3] They are under-indulged in their emotions. On the other hand, narcissists are made because they are insecure. Domineering and narcissistic parents tend to put down and constantly devalue their children, particularly when they do not meet their unrealistically high expectations. In a family with multiple children, there is a tendency to praise the “good” child and degrade the others.

Under-indulgence can erode self-esteem and self-worth, and a deep-seated insecurity can be the core of a narcissistic personality. Mental health experts agree that valuing achievements, but downplaying feelings and self-worth, can lead to narcissism in children.

Emotionally distant or neglectful parents can also contribute to narcissism. Mental health counselor Catherine Del Toro said, “Parents who are maybe not involved, who don’t take the time to talk to their kids, who are not present in their day-to-day, the child is more likely to develop this narcissism because they’re craving that constant need for attention.”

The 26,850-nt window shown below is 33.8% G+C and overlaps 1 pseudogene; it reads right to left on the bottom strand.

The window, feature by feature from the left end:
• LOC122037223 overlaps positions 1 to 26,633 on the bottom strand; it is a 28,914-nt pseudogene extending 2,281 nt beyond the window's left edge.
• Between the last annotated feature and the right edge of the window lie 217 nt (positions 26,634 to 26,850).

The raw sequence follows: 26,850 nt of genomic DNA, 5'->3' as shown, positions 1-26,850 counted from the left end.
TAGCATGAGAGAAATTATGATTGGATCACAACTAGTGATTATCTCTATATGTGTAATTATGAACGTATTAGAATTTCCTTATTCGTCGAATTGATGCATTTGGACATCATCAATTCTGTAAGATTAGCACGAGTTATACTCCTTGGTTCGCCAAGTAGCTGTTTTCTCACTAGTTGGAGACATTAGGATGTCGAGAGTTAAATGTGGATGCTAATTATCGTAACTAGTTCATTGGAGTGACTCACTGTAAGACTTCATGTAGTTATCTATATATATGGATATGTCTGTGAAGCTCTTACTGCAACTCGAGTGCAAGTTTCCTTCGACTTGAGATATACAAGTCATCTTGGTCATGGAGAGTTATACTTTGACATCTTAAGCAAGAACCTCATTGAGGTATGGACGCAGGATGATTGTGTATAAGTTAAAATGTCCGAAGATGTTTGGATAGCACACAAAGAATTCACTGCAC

Because parents instilled that need for superiority, it is also important for them to be involved and as present as possible with the children.

4] Children undergo trauma or abuse. One of the reasons why narcissists are made is because of incidences of abuse, which may lead to the development of various mental health issues, including narcissism.

There can be different sources of emotional abuse, including home and school environments, and this can result in narcissistic tendencies.

These four scenarios do not guarantee that narcissists are made, since many children that do go through these challenges can grow up to become emphatic adults.